The Grange Northend W.


My blessed Titia
Has your up out come? Mine has and I am abominable, 26th out of 33!!! I feel so ashamed because though it is my first term you were so good your first term. It is true Midsummer is harder than Easter, but then ......I will here disclose to you the depths of my ignorance and wickedness.

Subjects Gained Max Place
Arith 34 100 23rd
Hist 24 100 27th
French 45 100 20th
Ger 76 100 9th Hon
Lat 57 100 15 div II

Position of 33 - 26
(I think there are only 15 girls in the Lower Div: for Latin so I must be last!)
Gern. Pro. Very satisfactory
Con: Very good
absent - twice
Late never(!) they’ve put it down wrong.
Oh, have you heard that our dear, dear Mr. Gladstone is ill he’s got congestion of the lungs or something. What will happen if by any miserable chance he dies, all Europe will be upset and we shall have wars and tories and never, never another man like Gladstone. I think I shall go mad if he dies he has done such a lot of good and all the power the Liberals have got now is owing to his hand?? working. But to leave this melancholy thing, which I hope won’t happen.

Father has been ill so he went down to Brighton and when he was there he sent for Phil and me and we went from Thursday till Saturday and enjoyed it very much, the only thing was that the wind blew so very hard that we were nearly blown off our legs. The Place was crowded and on Saturday you could hardly move. I suppose people were coming down from Saturday to Tuesday to spend their bank-holiday which is not a very enchanting day, for it is drizzling dreadfully. My ducky Titia, I shall be so glad to see you next term, but I shan’t be glad for the holidays to be over. I had a letter from Molly this morning, a long one though disjointed one. My address from next Saturday till that day week will be.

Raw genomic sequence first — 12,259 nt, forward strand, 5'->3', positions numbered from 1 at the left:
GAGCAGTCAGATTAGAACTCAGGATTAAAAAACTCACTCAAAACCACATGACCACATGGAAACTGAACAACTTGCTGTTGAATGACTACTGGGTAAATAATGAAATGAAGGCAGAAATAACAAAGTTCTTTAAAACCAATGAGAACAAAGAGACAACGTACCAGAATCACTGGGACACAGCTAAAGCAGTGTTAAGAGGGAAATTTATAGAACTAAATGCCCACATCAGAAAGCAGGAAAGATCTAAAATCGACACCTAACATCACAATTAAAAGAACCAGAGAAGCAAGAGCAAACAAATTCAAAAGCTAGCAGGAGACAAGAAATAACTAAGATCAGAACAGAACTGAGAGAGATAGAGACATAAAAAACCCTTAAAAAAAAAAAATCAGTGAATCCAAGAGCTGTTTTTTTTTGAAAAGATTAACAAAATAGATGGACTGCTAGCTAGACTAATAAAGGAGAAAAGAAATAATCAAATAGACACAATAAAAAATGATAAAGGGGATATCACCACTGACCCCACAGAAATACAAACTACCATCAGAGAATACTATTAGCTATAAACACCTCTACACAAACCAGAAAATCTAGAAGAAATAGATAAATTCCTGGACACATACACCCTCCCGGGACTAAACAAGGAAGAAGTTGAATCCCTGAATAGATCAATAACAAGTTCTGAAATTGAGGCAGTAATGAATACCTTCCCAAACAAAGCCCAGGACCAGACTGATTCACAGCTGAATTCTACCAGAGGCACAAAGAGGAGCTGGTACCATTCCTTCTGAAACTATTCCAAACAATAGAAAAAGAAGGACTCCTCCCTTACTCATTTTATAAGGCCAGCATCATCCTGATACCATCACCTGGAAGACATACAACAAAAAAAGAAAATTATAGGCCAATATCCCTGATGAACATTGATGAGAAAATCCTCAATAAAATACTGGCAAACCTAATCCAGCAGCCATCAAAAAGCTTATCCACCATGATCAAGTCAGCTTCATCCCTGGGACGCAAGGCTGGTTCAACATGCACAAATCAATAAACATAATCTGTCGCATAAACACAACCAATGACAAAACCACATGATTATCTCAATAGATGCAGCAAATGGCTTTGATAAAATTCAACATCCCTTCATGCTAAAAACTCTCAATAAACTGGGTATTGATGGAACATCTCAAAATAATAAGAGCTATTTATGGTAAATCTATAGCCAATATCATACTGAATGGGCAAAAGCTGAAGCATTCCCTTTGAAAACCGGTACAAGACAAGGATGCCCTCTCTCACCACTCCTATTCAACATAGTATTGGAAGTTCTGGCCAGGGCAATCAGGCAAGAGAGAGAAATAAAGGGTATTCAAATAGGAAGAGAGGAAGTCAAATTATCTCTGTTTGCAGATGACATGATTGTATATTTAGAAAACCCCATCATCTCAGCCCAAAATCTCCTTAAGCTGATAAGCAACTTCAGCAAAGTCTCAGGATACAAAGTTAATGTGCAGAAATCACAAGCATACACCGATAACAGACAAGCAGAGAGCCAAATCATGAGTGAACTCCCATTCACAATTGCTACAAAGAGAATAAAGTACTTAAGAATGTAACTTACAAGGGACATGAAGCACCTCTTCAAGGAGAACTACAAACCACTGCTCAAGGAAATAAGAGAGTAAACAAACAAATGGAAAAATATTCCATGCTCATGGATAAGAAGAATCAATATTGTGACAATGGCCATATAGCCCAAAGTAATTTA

Miss Burne-Jones
(in case you have forgotten my name)
Wilbury House
Salisbury
Then we are going on to Sydmouth (but I will give you the addresses as they come) then to Exmoor and then to Westward Ho!

I haven't the faintest idea of Mabel’s address will you tell it me. I mean her country one, and I shan’t know what to say when I write, I shall just write one letter, I think it is rather hypocritical to write much to a person you don't care for very much. Did you write and ask Edith Watson to take care of our rulers and pens and pew? I hope you remembered because I am attached to mine - Father is doing a picture of Mother and Phil and me at the Piano and I have got to go and sit in a few minutes. So good bye, my dear, sweet Titia please give my love to Becca.

I am your very loving

Margaret

PS please tell me your places and marks.



Burne-Jones is the most important artist in the second generation of Pre-Raphaelitism. His early works were influenced by Rossetti but in the mid-1860’s his own distinctive style developed. This style reveals his admiration for the early Renaissance but is never merely derivative or decorative. His paintings always embody an emotional charge and often conceal private autobiographical meanings.

Burne-Jones was the son of a Birmingham framemaker and went up to Exeter College in Oxford in 1853 where he met his life-long friend William Morris. He had always been an enthusiastic amateur artist: at Oxford he read Ruskin and decided against his intention to enter the church, but to become a painter. Ruskin’s writings and the collection of Thomas Combe in Oxford gave him an enthusiasm for the Pre-Raphaelites. At the beginning of 1856 he met Rossetti who encouraged him to move to London, gave him informal lessons and initiated his career. In 1857 he joined Rossetti painting murals in the Oxford Union building. He married in 1860 and in 1861 he was a founder member of Morris & Company. His early work was influenced by Rossetti’s medievalism and at that time he produced very detailed finished pen and ink drawings and small intense watercolours.